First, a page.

Is there life after cancer? More importantly, is there hope? Candace Cook says yes! Thanks to the Alberta Cancer Exercise (ACE) program, she sees herself as a strong individual—a fighter.
Alongside fellow cancer survivors and Edmontonians in the community, Cook will be attending the ACE program’s fundraiser event for the University of Alberta’s Cancer Rehabilitation Clinic on Nov. 22 at Blues on Whyte with local band Sam Spades.
“ACE has given me so much more than I had ever anticipated. It has given me one of the most valuable things you can give a stage 4 cancer patient—peace of mind and hope.”
Diagnosed with stage 4 metastatic breast cancer, day-to-day life for Cook looked like the inside of a palliative care doctor’s office. She was in pain, heavily medicated and exhausted. But she wanted to live, and most of all, she wanted to have a better life with her husband and her son.
“I was diagnosed with stage 2 breast cancer in 2011 at the age of 38,” says Cook. “My husband and I were only married for three years and my son was just two years old. After the diagnosis, I underwent a mastectomy and chemotherapy treatment for a year, plus targeted Herceptin treatment.”
After two years, the cancer was back, and Cook had to go through intense chemotherapy and three different treatment pathways. She wanted to live a good life for her family. She needed something different.
“I tried to incorporate walks and yoga into my life to help my body recover from all that it had been through, but I knew I needed help.”
That’s when she found the Alberta Cancer Exercise program.
“ACE is a free 12-week community-based exercise program that is designed specifically for individuals undergoing or recovering from cancer treatment. The program is offered here in the Cancer Rehabilitation Clinic in the Faculty of Rehabilitation Medicine as well as at the Edmonton YMCA locations and Wellspring Edmonton,” says Margaret McNeely, associate professor, Department of Physical Therapy and director, Cancer Rehabilitation Clinic. “Some of our participants in ACE have advanced cancer and may be on and off cancer treatments to control their disease. Many of these individuals will live a long time with cancer. For these survivors, their needs in terms of rehabilitation are ongoing and will likely change over time depending on how the cancer progresses.”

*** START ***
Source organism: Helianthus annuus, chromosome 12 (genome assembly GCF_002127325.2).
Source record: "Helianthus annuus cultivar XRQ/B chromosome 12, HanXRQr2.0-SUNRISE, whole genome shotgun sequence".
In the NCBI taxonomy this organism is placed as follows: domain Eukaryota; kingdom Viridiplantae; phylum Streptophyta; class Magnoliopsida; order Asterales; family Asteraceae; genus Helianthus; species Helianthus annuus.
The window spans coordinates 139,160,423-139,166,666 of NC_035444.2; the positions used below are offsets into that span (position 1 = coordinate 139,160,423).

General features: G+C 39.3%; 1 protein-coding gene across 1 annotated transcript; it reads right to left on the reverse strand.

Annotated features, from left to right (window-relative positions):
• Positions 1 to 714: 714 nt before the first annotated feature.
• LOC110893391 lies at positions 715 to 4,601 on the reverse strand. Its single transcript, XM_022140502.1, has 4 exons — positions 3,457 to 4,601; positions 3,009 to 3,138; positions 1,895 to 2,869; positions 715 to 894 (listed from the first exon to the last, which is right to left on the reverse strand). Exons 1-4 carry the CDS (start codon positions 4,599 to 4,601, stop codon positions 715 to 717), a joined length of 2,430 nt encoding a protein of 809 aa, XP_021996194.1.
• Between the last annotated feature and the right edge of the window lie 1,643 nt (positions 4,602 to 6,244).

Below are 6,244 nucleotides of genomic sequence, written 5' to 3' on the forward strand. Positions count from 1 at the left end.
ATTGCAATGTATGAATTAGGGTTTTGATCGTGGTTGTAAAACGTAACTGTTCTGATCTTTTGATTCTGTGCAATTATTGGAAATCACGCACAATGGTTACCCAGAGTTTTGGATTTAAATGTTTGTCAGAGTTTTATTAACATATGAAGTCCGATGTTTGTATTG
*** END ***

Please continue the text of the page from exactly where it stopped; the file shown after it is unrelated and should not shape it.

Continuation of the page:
In order to support cancer fighters and survivors, the program and the clinic need funding—something that McNeely hopes will be achieved with a little help from the community.
On Wednesday, November 22, the Faculty of Rehabilitation Medicine, in partnership with ACE, will be hosting a fundraising event in support of the Cancer Rehabilitation Clinic atBlues on Whyte with Sam Spades from 8:00 to 10:00 pm. The event is geared toward garnering funding for survivors with advanced cancer, including the prostate cancer therapeutic exercise program and various other rehabilitation supports for all types of cancer.
“Aside from providing these exercise supports to cancer survivors, we also want to continue to support research examining the benefit of physical therapy and therapeutic exercise interventions that address overall function as well as symptoms such as pain, fatigue and lymphedema,” says McNeely. “As well, the clinic serves to train and provide learning opportunities for graduate students interested in the cancer rehabilitation field. Currently, there are five research studies being carried out in the clinic. We want to keep all of this going so we can help all patients as best as we can.”
McNeely encourages everyone to come out and enjoy the musical stylings of local band Sam Spades while supporting a good cause. Entrance to the event is free, but donations are accepted.
Every donation collected will go to support cancer survivors and fighters, like Cook, and their families.
“I would love for more people to know about the program so that they can reap the benefits,” says Cook. “I have been dealing with side effects of cancer treatment for seven years now and there are some things that will likely never be repaired. The drugs are extremely harsh and it takes time to recover. But rehabilitation and a prescription for healthy living can help to reduce the number of cases in which cancer returns.”
And with the right supports—both physically and mentally—cancer survivors and fighters can go on to live long, healthy lives with their loved ones.
“There is a marked change in my energy level and I have regained the hope that I had lost. Before, I had a hard time imagining a future. Now I allow myself to look further down the road than I ever have,” says Cook.
To RSVP to the fundraiser or for more information, email firstname.lastname@example.org.